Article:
Friday, the Division I advisory council changed the way college football is run in a few ways — some little, and some big. As explained by Big 12 commissioner Bob Bowlsby and others, it’s a landmark day for reform.
1. The early signing day.
This one’s the big kahuna. It’s been debated on and toyed around with for years, but now it’s finally going to come to fruition. Barring a surprise by the Conference Commissioners Association, the early signing period will become officially official in June. It will create a three-day window for recruits to sign Letters of Intent in December right around Christmas. In 2017, the dates will be Dec. 20-23.
As always, some teams like it (small schools) while others don’t (schools that need extra time to finalize recruiting). New Mexico State coach Doug Martin told SB Nation in January that an early signing day would make it easier on his staff because they could know what they need to get for the second signing day in February and the process would be more streamlined.
Stanford coach David Shaw disagreed a few years ago.
Stanford coach David Shaw says an early signing day for football would be “catastrophic” for the sport. Wants to see date pushed back.
— Bryan Fischer (@BryanDFischer) November 13, 2012
But the real people to whom this will matter the most: the athletes. And because of some holes in the current proposal, it won’t be all gravy for them.
Those who have not made enough academic progress to qualify might not be able to sign early with their schools of choice and could see their spots go to less-talented players who are more certain to qualify.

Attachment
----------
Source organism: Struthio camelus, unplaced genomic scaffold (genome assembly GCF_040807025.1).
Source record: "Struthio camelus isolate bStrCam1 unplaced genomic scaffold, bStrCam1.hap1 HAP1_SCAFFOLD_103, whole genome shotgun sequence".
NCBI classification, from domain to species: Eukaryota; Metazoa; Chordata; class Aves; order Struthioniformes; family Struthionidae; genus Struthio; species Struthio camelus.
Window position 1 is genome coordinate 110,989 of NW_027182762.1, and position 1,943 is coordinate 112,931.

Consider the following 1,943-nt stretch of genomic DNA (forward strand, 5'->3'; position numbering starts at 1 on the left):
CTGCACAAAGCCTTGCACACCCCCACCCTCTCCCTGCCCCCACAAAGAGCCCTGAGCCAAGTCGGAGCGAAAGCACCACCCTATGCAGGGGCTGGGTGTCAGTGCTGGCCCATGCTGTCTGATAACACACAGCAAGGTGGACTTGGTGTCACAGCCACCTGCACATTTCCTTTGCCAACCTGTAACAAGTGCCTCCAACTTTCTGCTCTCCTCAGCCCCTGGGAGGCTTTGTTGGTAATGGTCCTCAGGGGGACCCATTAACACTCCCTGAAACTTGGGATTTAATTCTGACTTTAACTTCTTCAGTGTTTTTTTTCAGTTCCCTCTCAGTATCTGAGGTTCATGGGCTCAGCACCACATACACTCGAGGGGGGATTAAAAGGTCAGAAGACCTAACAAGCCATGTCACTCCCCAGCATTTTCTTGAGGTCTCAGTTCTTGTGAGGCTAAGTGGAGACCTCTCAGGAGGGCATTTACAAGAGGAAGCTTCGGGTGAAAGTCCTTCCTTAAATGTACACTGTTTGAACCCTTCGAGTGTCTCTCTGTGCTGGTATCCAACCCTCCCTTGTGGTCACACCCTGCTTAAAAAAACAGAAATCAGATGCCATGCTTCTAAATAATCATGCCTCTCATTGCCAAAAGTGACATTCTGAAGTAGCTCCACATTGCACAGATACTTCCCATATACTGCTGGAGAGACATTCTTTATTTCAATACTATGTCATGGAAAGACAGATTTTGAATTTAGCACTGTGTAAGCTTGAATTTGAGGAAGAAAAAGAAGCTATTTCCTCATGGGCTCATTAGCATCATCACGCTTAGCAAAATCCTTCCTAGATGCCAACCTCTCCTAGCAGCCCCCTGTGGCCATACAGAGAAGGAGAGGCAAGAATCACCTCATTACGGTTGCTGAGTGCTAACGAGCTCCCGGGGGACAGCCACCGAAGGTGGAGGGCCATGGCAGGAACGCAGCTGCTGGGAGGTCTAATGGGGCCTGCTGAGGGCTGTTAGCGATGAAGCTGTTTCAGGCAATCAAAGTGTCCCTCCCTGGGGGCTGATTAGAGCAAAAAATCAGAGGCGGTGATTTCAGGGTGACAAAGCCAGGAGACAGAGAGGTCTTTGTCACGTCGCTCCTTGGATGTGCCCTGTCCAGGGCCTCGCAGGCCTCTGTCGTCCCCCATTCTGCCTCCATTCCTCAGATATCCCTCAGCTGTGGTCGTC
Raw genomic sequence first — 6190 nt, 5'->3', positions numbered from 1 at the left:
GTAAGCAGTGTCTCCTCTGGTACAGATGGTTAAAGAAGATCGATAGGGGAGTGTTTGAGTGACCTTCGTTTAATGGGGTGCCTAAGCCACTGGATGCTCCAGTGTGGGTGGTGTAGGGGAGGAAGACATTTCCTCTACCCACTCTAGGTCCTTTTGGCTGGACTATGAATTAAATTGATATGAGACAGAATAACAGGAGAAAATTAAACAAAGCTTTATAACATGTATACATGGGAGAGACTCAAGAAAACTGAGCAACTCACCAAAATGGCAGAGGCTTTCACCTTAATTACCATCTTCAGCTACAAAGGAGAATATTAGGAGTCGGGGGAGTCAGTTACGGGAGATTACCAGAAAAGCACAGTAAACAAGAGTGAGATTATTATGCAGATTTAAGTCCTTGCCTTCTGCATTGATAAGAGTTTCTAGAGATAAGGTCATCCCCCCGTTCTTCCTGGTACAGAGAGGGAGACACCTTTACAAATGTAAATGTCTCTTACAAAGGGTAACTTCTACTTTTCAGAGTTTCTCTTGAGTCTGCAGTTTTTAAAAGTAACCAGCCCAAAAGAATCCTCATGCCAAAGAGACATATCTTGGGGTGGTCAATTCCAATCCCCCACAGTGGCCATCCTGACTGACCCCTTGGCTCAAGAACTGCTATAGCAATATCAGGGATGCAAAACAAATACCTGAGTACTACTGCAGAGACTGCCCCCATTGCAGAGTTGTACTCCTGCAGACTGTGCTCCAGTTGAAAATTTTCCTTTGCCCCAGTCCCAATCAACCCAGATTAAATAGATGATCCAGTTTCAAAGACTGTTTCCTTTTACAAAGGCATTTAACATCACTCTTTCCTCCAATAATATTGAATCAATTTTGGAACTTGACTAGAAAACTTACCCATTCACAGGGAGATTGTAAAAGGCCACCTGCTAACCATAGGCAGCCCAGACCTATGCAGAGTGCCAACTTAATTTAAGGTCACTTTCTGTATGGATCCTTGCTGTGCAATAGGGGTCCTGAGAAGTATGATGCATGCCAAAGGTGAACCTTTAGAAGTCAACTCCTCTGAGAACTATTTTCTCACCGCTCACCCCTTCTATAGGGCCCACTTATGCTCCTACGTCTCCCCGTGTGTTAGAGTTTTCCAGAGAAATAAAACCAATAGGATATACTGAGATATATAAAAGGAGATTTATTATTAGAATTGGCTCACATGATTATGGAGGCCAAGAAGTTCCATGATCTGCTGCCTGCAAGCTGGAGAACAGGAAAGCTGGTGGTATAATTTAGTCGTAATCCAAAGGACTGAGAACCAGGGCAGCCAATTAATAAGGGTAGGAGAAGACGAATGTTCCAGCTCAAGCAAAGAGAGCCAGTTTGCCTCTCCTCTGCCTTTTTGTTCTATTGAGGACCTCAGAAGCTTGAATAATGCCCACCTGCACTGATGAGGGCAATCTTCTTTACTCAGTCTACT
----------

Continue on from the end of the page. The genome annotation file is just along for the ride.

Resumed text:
Options could also be limited for prospects who are late bloomers.
Sometimes, prospects are not discovered until December or January, as programs review senior film. Under the old system, scholarships were not being filled en masse until February. With the new early date, the number of options for late bloomers could decrease.
Prospects who feel pressured to sign early could also lose out on offers from bigger schools, if they sign and foreclose the opportunity to wait for better options.
2. No more two-a-days.
Yeah, you read that right. The NCAA is banning full-contact practices twice in the same day. This was, frankly, a long time coming; they were being phased out anyway by most teams.
For instance, in 2015 Bret Bielema stopped doing them at Arkansas. Georgia Tech nixed them last offseason. And others scaled the practice back, like in 2015, when Georgia only scheduled one day of them, and it was rained out.
The paradigm has shifted to be smarter about how players train in a violent sport. You’ll never take all the contact out of the game, but reducing it is important to player safety.
Now, if teams want to have the extra session, they still can, but there cannot be any actual practice. It has to be film study or walkthrough, no conditioning can take place at the walkthrough, and players can’t be in helmets or shoulder pads.
3. Official visits moved up.